Kirti who lives on her own said, "I spend my money firstly on my basic requirements including rent, food et all. Even though I am on a low pay scale, I make sure that I save 20-30 per cent of my money. Then, if required, I spend my money on buying things for myself." 

Sreelekha also calls herself a mindful spender. " I come from a very middle-class family where I was brought up knowing the value of money," she said. 


So it is crystal clear that women have a very healthy relationship with money. They don't recklessly waste their their money. They think about the future and save money so that they are not dependent on anyone. As per a study by financial education company Finsafe India, 37 per cent of women in India are not sure if they have enough money for the emergency. So it is indeed important for women to save their money. 

Women are investing and saving money for a better future

The same study also said that even though 45 per cent of women make independent financial decisions, most of them are unaware of financial knowledge and proper planning. The best way of planning your finances is not only saving the money but also making investments that give returns. As Kirti pointed out earlier, women in our society are considered novices or simply unaware when it comes to stocks. She also said, "When I seek advice on stocks, people assume that I am unaware and I need a man to help me. They wonder why am I even trying to understand?"  However, she defied the stereotype by being an active investor in the stock market. So did many other women I interacted with.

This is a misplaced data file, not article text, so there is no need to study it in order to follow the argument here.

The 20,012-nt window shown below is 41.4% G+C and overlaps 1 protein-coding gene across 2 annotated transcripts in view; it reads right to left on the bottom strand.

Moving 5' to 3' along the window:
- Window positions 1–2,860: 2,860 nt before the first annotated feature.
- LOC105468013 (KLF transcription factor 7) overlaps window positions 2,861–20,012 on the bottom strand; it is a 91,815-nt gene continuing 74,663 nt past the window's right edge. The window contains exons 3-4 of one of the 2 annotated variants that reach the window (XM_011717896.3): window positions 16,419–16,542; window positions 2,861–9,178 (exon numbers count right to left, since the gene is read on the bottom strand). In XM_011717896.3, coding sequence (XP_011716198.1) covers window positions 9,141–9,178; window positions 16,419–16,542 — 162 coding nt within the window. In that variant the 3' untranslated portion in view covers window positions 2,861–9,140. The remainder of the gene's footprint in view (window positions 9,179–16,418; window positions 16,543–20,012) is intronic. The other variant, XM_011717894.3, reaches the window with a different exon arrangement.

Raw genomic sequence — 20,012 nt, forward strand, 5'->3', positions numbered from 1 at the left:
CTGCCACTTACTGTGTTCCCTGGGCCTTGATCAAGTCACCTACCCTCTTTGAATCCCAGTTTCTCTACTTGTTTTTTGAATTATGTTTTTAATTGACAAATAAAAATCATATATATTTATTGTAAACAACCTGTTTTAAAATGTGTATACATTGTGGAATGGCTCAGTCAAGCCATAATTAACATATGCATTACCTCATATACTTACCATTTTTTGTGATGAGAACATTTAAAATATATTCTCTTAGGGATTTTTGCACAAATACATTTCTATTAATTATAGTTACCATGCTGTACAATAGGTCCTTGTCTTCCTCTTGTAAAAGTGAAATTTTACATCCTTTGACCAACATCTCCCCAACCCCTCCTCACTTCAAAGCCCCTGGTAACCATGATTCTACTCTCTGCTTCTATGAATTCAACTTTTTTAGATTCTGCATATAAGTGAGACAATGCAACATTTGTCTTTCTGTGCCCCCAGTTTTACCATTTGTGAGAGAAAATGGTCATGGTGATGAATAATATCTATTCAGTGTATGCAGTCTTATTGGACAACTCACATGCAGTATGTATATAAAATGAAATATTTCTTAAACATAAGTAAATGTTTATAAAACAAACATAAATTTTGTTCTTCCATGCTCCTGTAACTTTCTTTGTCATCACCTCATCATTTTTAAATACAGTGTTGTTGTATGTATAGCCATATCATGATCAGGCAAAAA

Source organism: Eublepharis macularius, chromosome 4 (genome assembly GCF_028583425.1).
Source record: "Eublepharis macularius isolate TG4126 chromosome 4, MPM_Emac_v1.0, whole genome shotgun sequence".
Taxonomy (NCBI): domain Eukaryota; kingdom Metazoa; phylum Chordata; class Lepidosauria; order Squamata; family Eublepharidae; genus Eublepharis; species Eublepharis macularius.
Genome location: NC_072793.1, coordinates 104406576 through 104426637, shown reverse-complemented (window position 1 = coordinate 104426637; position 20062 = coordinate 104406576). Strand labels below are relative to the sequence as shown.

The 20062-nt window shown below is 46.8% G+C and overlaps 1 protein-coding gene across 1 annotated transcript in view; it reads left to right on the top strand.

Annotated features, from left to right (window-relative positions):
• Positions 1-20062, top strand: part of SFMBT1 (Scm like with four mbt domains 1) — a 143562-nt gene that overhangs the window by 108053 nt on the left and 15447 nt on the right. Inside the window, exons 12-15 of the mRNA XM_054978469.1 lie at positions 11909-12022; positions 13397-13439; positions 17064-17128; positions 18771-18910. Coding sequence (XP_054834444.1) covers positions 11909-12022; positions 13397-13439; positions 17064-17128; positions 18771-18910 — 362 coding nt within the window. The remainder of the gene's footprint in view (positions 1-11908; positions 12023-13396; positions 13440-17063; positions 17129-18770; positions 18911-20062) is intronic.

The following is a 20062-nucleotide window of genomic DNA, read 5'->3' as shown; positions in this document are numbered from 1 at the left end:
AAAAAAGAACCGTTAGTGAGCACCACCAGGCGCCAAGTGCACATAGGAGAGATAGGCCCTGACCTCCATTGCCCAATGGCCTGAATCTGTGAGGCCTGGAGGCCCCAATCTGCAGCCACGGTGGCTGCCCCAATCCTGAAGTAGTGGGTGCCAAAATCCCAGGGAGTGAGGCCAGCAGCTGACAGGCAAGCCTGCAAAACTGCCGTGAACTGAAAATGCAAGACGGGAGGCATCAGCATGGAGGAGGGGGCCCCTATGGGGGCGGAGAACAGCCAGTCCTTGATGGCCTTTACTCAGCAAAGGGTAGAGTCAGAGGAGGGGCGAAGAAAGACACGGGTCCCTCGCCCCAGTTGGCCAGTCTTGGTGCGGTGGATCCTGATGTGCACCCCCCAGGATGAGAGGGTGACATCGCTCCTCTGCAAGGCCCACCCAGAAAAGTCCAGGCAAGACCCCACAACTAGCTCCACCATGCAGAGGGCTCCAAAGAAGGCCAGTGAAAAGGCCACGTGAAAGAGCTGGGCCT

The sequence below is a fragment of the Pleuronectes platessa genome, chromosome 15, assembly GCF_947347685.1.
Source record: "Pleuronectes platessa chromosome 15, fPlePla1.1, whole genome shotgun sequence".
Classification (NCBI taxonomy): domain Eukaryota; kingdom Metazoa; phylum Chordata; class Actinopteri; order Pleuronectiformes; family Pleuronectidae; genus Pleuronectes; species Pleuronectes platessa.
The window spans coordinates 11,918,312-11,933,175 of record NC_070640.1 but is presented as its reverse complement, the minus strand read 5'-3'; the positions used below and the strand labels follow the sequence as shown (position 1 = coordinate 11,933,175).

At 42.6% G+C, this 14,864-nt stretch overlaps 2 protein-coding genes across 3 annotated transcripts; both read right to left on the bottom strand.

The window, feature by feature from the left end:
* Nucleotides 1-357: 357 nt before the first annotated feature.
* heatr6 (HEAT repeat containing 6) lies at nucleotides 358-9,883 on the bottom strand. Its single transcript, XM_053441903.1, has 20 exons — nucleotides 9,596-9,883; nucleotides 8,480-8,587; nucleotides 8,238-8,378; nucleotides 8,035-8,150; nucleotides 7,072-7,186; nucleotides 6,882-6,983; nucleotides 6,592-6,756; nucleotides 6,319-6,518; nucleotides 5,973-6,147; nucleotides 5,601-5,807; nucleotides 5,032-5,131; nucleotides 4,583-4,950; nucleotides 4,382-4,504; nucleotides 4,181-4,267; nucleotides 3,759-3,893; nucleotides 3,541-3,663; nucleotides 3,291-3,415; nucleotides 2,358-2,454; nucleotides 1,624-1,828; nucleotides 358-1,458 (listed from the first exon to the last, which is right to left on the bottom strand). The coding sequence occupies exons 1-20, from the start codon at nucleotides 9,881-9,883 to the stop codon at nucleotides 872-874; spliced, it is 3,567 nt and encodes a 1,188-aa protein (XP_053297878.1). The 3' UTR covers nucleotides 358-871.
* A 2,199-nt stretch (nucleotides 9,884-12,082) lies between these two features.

Mansi invests in stocks and gains a sufficient return. She keeps looking for better options to invest in and hopes to increase her returns. Charvi said, "I have been actively involved in investments since my 27th birthday." Highlighting the importance of investments and returns, Bhawana said, "It’s important for me to consider options that give me better returns and security. Yes, I have now started investing in mutual funds."   

Sreelekha also has a lot of experience in investments. "I used to have diversified investments earlier in my career, currently my strategy would be to spend less and thereby save hard-earned money," she said. 

Women very well know the value of their independence. They have gained it not just through hard work in institutions and companies but also by fighting patriarchy at every step. In a male-dominated society where women are pressured or made to feel guilty for prioritising financial independence over family, the empowerment women earn is at times unstable. And women realise this and so are preparing themselves to face any situation in life. Next time when you talk about stocks and investments, don't be shocked if a woman chips in with an intelligent perspective. 

Is spending money on materialistic things wrong?

Now, let's go back to the reel. The woman rightly says that one should spend their money on things that pay you back. But is this the only right way to spend money? Is it wrong if women spend on materialistic things? I asked this question to women.

Bhawana reiterated that she spends her money on luxury because she enjoys it and added that one is totally free to spend their money in whichever way they want. However, she firmly believes that there should be a balance between spending money and attaining financial security.